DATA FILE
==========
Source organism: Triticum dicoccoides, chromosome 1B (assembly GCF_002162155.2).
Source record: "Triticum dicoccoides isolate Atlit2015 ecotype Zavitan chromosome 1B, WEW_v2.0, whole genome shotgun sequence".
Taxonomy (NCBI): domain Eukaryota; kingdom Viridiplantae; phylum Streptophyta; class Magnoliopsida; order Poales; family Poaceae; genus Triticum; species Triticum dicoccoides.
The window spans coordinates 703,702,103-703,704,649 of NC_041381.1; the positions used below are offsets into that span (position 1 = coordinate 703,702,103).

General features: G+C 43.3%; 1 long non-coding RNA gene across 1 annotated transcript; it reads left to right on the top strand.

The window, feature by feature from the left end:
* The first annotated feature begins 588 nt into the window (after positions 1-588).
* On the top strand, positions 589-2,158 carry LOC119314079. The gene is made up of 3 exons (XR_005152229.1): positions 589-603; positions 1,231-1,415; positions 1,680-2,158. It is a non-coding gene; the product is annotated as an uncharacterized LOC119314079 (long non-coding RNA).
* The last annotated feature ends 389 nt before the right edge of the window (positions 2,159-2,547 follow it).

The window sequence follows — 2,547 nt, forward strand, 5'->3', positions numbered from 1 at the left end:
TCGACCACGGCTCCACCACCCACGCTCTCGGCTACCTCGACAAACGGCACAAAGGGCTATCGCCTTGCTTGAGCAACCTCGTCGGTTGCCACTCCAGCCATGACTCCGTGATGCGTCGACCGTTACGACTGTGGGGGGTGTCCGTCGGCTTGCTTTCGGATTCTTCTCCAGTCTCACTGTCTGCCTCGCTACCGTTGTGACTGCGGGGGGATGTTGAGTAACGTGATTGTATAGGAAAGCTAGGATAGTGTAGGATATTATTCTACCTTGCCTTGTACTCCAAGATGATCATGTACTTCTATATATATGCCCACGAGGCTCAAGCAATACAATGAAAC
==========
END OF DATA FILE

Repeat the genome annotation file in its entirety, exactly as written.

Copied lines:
Source organism: Triticum dicoccoides, chromosome 1B (assembly GCF_002162155.2).
Source record: "Triticum dicoccoides isolate Atlit2015 ecotype Zavitan chromosome 1B, WEW_v2.0, whole genome shotgun sequence".
Taxonomy (NCBI): domain Eukaryota; kingdom Viridiplantae; phylum Streptophyta; class Magnoliopsida; order Poales; family Poaceae; genus Triticum; species Triticum dicoccoides.
The window spans coordinates 703,702,103-703,704,649 of NC_041381.1; the positions used below are offsets into that span (position 1 = coordinate 703,702,103).

General features: G+C 43.3%; 1 long non-coding RNA gene across 1 annotated transcript; it reads left to right on the top strand.

The window, feature by feature from the left end:
* The first annotated feature begins 588 nt into the window (after positions 1-588).
* On the top strand, positions 589-2,158 carry LOC119314079. The gene is made up of 3 exons (XR_005152229.1): positions 589-603; positions 1,231-1,415; positions 1,680-2,158. It is a non-coding gene; the product is annotated as an uncharacterized LOC119314079 (long non-coding RNA).
* The last annotated feature ends 389 nt before the right edge of the window (positions 2,159-2,547 follow it).

The window sequence follows — 2,547 nt, forward strand, 5'->3', positions numbered from 1 at the left end:
TCGACCACGGCTCCACCACCCACGCTCTCGGCTACCTCGACAAACGGCACAAAGGGCTATCGCCTTGCTTGAGCAACCTCGTCGGTTGCCACTCCAGCCATGACTCCGTGATGCGTCGACCGTTACGACTGTGGGGGGTGTCCGTCGGCTTGCTTTCGGATTCTTCTCCAGTCTCACTGTCTGCCTCGCTACCGTTGTGACTGCGGGGGGATGTTGAGTAACGTGATTGTATAGGAAAGCTAGGATAGTGTAGGATATTATTCTACCTTGCCTTGTACTCCAAGATGATCATGTACTTCTATATATATGCCCACGAGGCTCAAGCAATACAATGAAAC